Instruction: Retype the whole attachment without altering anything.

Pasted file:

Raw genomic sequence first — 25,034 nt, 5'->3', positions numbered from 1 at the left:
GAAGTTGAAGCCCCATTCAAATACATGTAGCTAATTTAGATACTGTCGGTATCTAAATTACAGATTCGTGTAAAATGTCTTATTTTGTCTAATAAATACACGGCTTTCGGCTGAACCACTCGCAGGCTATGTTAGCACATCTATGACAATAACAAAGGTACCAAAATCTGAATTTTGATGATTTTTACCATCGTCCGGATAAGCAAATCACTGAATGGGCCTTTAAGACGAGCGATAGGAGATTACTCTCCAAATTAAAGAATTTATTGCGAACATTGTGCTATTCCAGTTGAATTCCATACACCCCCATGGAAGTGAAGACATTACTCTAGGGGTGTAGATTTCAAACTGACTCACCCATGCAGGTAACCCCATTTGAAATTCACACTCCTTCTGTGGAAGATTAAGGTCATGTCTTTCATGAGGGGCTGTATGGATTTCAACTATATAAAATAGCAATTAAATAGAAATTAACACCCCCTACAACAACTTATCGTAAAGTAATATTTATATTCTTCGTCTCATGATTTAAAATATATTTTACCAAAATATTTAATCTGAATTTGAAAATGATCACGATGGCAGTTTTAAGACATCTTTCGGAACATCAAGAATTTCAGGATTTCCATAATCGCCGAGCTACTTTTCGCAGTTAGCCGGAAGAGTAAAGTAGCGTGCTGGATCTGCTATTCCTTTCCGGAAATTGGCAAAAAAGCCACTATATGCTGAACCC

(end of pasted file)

Raw genomic sequence first — 25,034 nt, 5'->3', positions numbered from 1 at the left:
GAAGTTGAAGCCCCATTCAAATACATGTAGCTAATTTAGATACTGTCGGTATCTAAATTACAGATTCGTGTAAAATGTCTTATTTTGTCTAATAAATACACGGCTTTCGGCTGAACCACTCGCAGGCTATGTTAGCACATCTATGACAATAACAAAGGTACCAAAATCTGAATTTTGATGATTTTTACCATCGTCCGGATAAGCAAATCACTGAATGGGCCTTTAAGACGAGCGATAGGAGATTACTCTCCAAATTAAAGAATTTATTGCGAACATTGTGCTATTCCAGTTGAATTCCATACACCCCCATGGAAGTGAAGACATTACTCTAGGGGTGTAGATTTCAAACTGACTCACCCATGCAGGTAACCCCATTTGAAATTCACACTCCTTCTGTGGAAGATTAAGGTCATGTCTTTCATGAGGGGCTGTATGGATTTCAACTATATAAAATAGCAATTAAATAGAAATTAACACCCCCTACAACAACTTATCGTAAAGTAATATTTATATTCTTCGTCTCATGATTTAAAATATATTTTACCAAAATATTTAATCTGAATTTGAAAATGATCACGATGGCAGTTTTAAGACATCTTTCGGAACATCAAGAATTTCAGGATTTCCATAATCGCCGAGCTACTTTTCGCAGTTAGCCGGAAGAGTAAAGTAGCGTGCTGGATCTGCTATTCCTTTCCGGAAATTGGCAAAAAAGCCACTATATGCTGAACCC